I could hear the commotion before I opened the front door. I tracked it to the kitchen and my eyes bulged. Was I seeing double? No because that would have only been 8 and there were more than 8 men crowding my kitchen. It looked like a bomb had gone off.
I tried to use my inside voice. “Somebody want to explain what happened here?”
As I looked around to see dirty dishes everywhere and what looked like the remains of my dinner scattered over every surface and the floor.
“When I left here there were four of you. Who are the rest?”
“The Rabbi said he’d made arrangements with you,” one of the new ones said, having the decency to look chagrined.
“He said four maybe five,” I mumbled in shock. I looked around trying to take stock. It appeared that the cheese and everything that went along with it was completely gone, likewise the salads and Ratatouille. The cake and baklava had been reduced to a pile of crumbs.
It seemed like the bachurim had taken a bite out of each of the sweet potato pancakes and left the rest behind. I didn’t see the vegetable ones so I supposed they liked them better. Then I spotted them, untasted in the garbage. “
“We didn’t want to say anything, but I think they were bad,” Reuven spoke up. “They looked a little green. Do you think you’ll wait for the others to get here before making more? You know, the real ones?”
I closed my eyes and prayed for strength. “Those were the real ones. The sweet potato ones were are obviously now wasted. The other ones were slightly green because they had perfectly good zucchini in them. I will not be making more of anything because there is nothing left to use and the kosher grocery store is closed anyway. So, there isn’t one morsel of food left for this dinner tonight, is that correct?”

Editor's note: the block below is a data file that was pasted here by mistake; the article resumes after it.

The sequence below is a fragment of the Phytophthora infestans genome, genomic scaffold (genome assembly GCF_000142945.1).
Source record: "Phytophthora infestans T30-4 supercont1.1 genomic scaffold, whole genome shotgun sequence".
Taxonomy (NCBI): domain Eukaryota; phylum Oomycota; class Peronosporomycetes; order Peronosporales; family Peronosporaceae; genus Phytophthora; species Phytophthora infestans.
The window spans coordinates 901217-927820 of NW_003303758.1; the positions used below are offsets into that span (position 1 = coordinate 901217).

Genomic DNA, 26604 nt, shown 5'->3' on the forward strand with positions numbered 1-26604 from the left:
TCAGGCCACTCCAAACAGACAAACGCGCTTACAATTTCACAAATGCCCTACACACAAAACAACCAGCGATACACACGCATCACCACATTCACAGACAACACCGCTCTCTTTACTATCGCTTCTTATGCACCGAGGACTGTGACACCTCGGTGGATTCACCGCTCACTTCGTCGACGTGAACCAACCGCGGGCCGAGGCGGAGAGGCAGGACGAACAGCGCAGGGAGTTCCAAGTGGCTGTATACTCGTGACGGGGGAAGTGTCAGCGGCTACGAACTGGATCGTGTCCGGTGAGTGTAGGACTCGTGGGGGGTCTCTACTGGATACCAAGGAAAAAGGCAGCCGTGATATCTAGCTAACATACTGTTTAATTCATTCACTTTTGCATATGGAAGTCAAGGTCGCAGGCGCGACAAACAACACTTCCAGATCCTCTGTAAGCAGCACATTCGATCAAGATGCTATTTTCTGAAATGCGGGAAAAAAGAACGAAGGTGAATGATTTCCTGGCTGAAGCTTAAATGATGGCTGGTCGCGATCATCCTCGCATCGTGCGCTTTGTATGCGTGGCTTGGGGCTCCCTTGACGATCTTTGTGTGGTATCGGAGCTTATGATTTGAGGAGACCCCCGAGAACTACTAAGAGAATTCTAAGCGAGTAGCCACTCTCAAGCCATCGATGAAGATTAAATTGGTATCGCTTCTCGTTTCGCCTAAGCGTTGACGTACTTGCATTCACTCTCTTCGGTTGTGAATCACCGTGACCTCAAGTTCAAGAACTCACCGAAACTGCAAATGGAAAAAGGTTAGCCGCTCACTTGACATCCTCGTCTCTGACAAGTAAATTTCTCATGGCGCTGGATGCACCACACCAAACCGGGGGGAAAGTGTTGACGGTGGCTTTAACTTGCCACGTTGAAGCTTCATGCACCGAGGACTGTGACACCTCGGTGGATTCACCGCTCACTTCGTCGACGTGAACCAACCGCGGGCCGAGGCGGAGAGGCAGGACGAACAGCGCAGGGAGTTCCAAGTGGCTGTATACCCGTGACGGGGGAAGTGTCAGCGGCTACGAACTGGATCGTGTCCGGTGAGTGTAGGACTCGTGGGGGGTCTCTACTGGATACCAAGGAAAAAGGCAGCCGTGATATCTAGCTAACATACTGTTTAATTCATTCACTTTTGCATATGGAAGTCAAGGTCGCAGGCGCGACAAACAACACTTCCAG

Levi looked sheepish and said, “There’s one other problem. We were playing baseball in the other room. . . “
No one had ever taught them not to play ball in the house? Then it hit me and I went running for the den, skidding to a stop. There were hues of reds and pinks splashed all over the floor and some of my furniture. Evidently, they’d knocked the crate with the wine and beer off of the table where I’d left it. It was overturned on its side on the floor and I could see not one bottle remained.
Two weeks of planning, several hundred dollars of wine and food, days of cooking and
preparing, and in under two, they’d laid waste to it all. Now. what was I supposed to do? I moaned and slid down the wall to a loose-limbed seated position and put my head in my hands and moaned again.
Daniel took my hand. “I think you should go lay down. You’re as green as those potato latkes.” God, I loved this kid.
The World Turned Upside Down
I don’t know how long I slept. I came back to consciousness slowly, hearing the buzz of conversation in the other room. When I went out in my socks, I saw all my friends had arrived. There wasn’t a bachur in sight and the place looked cleaned up.
“I guess you heard there’s no dinner left,” I said softly.
Kaitlyn, Daniel’s mom, got up from the couch and came over to hug me. “It’s the company that matters, not the food.”
“Though I could definitely use a beer right now,” said David, Kaitlyn’s husband. She looked daggers at him.